2. You Have a Secure Job
As a young adult, it may take a while to find a solid footing in your chosen profession. However, after working for a few years, you may finally find stability in a company and be ready for a long-term position.
Having that job security will allow you to make financial decisions that you couldn’t before – which includes buying a house.
If you have a job that offers you a good work-life balance, health benefits, and other advantages, you may want to make use of that security to invest in a house of your own.
With your job security confirmed, you should contact Mares Mortgage right away for guidelines on how to get ready to buy a house.
The formula that lenders use to assess your finances is called a debt-to-income ratio. For most lenders, the sum total of your debt payments and housing-related payments should equal no more than 43% of your total income. Some lenders may be more lenient, but if you tend to keep high balances on your lines of credit, this could get you in trouble when qualifying for a mortgage.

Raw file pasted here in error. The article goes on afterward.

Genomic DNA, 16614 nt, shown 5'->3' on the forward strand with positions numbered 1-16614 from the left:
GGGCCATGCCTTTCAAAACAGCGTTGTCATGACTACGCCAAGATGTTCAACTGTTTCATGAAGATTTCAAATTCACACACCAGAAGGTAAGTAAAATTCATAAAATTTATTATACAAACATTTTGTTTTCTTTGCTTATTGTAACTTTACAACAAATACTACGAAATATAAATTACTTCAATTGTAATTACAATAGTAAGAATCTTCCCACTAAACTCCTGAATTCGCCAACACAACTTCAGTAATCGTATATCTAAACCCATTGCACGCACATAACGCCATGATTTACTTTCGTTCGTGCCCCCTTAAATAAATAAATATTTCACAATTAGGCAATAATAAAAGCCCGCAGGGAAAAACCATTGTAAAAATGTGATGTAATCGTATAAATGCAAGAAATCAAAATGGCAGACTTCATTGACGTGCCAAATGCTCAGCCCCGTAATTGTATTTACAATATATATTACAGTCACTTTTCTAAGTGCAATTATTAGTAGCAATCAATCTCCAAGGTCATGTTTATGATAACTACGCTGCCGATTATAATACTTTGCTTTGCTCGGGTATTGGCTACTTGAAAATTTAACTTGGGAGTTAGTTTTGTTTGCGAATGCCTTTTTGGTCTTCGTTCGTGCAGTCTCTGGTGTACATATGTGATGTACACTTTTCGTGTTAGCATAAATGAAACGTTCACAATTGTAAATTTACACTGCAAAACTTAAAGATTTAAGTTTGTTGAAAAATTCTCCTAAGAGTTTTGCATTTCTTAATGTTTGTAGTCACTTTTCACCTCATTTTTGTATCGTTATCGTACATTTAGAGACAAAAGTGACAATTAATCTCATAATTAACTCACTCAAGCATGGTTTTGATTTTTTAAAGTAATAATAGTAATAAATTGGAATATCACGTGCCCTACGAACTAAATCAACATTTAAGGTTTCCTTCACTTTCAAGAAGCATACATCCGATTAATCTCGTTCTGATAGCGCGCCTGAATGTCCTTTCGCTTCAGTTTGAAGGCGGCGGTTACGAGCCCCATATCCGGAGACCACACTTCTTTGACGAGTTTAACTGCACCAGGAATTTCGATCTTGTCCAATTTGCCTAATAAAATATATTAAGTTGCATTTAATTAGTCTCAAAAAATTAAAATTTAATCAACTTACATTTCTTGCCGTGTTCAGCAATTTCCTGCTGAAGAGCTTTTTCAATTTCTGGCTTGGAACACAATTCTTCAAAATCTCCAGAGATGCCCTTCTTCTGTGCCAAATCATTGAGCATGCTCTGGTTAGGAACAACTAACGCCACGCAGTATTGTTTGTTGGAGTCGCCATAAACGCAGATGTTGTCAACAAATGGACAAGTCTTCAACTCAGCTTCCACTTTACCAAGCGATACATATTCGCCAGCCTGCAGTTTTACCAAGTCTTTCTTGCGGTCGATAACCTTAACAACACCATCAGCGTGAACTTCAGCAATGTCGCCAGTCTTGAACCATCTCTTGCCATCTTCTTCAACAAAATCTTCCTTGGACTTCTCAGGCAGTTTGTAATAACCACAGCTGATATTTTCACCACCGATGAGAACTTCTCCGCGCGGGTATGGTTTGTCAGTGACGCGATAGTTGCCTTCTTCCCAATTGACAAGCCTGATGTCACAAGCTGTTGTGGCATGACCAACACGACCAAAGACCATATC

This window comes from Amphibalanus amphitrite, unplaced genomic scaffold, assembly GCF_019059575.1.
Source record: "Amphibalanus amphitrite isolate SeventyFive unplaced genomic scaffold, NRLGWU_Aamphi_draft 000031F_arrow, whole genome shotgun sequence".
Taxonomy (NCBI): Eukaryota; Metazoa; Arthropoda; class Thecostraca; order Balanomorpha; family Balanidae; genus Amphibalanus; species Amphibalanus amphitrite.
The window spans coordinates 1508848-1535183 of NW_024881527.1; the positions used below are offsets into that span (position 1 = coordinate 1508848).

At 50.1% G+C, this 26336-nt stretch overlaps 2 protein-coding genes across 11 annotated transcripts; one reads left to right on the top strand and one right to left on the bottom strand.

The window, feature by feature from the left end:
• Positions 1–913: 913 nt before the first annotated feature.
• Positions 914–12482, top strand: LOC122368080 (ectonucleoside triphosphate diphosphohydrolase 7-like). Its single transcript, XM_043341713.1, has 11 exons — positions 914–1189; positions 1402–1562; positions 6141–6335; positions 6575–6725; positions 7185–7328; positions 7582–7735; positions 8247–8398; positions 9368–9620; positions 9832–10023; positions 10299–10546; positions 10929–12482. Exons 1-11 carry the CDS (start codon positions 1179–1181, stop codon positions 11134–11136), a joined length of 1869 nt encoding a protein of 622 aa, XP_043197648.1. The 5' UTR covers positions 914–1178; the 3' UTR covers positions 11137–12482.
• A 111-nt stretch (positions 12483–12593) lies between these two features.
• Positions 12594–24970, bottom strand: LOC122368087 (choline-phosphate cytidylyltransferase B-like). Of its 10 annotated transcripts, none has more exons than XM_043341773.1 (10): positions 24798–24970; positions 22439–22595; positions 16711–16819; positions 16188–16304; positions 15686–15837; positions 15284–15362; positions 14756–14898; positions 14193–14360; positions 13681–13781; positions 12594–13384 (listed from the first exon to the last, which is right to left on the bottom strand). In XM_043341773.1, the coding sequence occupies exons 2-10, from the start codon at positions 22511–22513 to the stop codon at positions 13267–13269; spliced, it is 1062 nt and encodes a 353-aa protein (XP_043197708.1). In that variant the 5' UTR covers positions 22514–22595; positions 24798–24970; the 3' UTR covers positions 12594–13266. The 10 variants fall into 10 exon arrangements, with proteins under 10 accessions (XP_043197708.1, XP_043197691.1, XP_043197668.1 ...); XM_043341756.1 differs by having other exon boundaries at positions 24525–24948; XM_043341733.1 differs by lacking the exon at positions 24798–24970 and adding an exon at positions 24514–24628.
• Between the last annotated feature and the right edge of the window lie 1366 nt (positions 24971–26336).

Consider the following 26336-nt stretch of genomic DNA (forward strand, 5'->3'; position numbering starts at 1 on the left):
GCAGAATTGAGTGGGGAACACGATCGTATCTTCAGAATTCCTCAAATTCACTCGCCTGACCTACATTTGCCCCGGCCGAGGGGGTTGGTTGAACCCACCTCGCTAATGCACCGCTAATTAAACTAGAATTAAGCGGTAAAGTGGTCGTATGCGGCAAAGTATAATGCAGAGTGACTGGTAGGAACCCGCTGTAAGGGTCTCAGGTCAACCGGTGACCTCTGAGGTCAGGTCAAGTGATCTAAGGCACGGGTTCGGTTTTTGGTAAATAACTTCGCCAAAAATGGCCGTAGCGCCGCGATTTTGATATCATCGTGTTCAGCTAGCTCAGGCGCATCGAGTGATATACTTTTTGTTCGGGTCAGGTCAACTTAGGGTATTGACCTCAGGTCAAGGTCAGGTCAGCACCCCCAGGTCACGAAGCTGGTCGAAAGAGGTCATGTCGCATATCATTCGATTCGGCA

3. Your Finances are in Good Shape
Apart from a steady job, there are several ways to account for a steady financial situation. This could be through investments in real estate, the stock market, a part-time “side hustle” where you have followed your passion and turned it into a prosperous business on the side.
Just take a look at your finances, and see what the recurring monthly expenses are. Buying a house comes with additional costs such as a mortgage, utilities, and taxes, for the first few years. This means your current finances should cater to these costs as a pointer that you can afford and are ready to buy a house.
Learn the benefits both of locking in a payment that won’t change for 30 years and having a place to start your very own business that can act as a tax write-off. In any case, you should begin to consider pooling your savings towards a new home.
4. You’re Ready for Commitment
A very good reason to buy your own house is if you’re planning to get married or are moving in with a partner. Having a studio or a one-bedroom apartment will be fine if you’re living on your own with a pet.